Only three of 1999's top ten areas (in terms of sheer volume of new residential construction) have been able to build upon their impressive year-ago totals through the first three-quarters of this year. Atlanta continues to shine, remaining the nation's leading volume metro area for home building (besting its nearest competitor by nearly 40%), and growing at a better-than-12% clip so far during 2000. The Washington, D.C. and Chicago metro areas have also improved upon last year's permit pace, although with gains very modest when compared to the Atlanta performance.
The other seven highest-volume metropolitan areas all let fewer permits for new residential construction work through September of this year than during the first three-quarters of 1999. Declines among last year's top ten have been especially steep in Tampa-St. Petersburg (-20.6%) and Dallas (-18.3%).
Among the 15 metropolitan areas that made up the balance of last year's "Top 25" home building markets, only 40% have recorded more housing permits through September of this year than they did during the first nine months of 1999. However, just six metropolitan areas - Kansas City, Portland, Raleigh-Durham, San Diego, Detroit, and Minneapolis -- registered declines of 5% or in permit activity through two-thirds of 2000, compared with six areas with 5%-plus losses among last year's "Top 10". The most impressive over-the-year gains have been recorded in the Los Angeles, New York, and Austin metropolitan areas.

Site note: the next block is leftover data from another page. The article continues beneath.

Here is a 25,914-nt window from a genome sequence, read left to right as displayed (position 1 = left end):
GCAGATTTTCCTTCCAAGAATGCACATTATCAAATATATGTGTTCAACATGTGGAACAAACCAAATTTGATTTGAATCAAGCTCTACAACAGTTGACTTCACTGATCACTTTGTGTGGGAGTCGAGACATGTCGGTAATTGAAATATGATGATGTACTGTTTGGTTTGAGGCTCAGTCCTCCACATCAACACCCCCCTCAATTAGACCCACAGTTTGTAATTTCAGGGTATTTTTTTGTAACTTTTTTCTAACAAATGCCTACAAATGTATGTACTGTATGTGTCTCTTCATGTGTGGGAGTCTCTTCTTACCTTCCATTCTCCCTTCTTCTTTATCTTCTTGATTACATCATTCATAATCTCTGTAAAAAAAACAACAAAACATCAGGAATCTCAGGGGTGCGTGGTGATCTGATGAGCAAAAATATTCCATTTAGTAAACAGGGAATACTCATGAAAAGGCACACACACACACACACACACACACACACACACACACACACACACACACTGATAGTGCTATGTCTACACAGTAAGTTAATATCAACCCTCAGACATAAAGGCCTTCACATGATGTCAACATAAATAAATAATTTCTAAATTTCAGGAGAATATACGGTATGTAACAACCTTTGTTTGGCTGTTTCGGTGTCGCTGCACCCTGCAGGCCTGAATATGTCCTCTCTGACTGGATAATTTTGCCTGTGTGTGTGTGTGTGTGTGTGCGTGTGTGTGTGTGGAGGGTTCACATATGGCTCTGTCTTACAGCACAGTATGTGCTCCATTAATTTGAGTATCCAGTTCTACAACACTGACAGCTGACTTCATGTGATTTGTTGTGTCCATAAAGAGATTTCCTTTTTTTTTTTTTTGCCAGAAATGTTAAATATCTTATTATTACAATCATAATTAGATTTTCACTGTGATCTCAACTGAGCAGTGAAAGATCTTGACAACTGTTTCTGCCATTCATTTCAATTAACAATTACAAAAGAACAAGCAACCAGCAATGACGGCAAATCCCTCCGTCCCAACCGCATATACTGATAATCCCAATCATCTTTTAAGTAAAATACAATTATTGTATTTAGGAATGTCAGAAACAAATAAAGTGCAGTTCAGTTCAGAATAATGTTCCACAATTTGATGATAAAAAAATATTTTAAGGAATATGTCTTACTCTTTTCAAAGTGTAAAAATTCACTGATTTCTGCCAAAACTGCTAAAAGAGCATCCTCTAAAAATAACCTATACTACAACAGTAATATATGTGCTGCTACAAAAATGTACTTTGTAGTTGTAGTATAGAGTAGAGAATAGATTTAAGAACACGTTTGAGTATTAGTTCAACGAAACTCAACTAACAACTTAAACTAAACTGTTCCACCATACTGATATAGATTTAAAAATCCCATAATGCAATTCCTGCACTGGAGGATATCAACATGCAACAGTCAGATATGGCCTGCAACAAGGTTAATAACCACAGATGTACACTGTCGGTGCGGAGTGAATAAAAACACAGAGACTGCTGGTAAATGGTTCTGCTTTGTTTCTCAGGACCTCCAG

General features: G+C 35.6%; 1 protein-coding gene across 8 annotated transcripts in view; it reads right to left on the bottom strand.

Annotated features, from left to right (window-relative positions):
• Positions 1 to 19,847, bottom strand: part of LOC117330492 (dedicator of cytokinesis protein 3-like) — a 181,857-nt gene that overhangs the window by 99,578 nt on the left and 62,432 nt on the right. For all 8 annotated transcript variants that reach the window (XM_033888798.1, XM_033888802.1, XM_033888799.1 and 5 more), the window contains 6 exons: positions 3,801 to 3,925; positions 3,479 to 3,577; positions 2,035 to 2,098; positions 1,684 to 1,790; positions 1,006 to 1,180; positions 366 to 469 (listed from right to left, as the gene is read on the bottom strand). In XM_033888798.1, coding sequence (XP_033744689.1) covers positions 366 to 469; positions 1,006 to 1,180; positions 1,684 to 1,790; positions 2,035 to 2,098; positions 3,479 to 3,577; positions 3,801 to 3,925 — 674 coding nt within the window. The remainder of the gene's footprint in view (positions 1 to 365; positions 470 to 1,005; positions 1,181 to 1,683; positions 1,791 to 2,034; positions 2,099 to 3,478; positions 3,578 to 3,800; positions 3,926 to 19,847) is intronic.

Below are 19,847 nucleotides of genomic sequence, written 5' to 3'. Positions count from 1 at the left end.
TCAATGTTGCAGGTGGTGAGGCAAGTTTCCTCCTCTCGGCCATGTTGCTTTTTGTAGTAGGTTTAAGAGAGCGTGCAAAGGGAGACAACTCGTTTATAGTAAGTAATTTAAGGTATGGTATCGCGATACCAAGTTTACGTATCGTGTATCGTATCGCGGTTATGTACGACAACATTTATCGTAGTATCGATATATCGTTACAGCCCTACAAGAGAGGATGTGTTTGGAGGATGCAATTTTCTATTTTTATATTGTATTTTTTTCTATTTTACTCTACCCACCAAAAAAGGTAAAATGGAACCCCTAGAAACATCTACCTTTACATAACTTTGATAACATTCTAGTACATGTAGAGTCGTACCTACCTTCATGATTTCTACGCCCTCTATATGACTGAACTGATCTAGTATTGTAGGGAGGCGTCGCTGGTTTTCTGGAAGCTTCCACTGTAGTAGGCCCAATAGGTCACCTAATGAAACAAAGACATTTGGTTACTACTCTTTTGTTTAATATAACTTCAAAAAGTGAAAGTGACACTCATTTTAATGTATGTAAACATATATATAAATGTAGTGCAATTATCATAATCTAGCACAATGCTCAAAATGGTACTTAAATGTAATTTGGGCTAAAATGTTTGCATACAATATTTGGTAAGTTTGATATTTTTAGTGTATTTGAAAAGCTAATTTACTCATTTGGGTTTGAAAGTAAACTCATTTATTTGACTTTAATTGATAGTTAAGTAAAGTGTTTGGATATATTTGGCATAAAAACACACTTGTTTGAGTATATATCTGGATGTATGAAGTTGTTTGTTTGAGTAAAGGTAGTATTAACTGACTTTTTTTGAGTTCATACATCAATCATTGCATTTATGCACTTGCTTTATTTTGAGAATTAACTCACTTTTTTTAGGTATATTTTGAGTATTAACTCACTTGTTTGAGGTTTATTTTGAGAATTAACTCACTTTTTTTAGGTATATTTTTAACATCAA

Four metro areas that were just outside of last year's "Top 25" -- and that have been coming on strong to the point that they could break into this year's highest-volume list - are Sacramento (11,330 permits, +18.9%),Fort Worth (with 10,420 permits issued through September 2000, up 6.6% from a year ago), and Orange County (10,234 permits, +14.7%).
Two areas that were on 1999's Top 25 list - Kansas City and Portland -- are likely to drop off this list for 2000 because of the steep decline in permit volumes that both have registered through the first three-quarters of this year. But there's another group of metro areas that were "contenders" for last year's "Top 25" list that have faded badly this year. Although permit volume is still reasonably high, disappointing losses were recorded through September of 2000 in Baltimore (-25.3%), San Antonio (-22.8%), Miami (-22.2%), Nashville (-21.0%), Cincinnati (-18.1%), and Fort Lauderdale (-8.8%).
Building Materials Price Inflation - September
Housing Starts - September
Consumer Confidence By Region - September
New Residential Building Permits by Region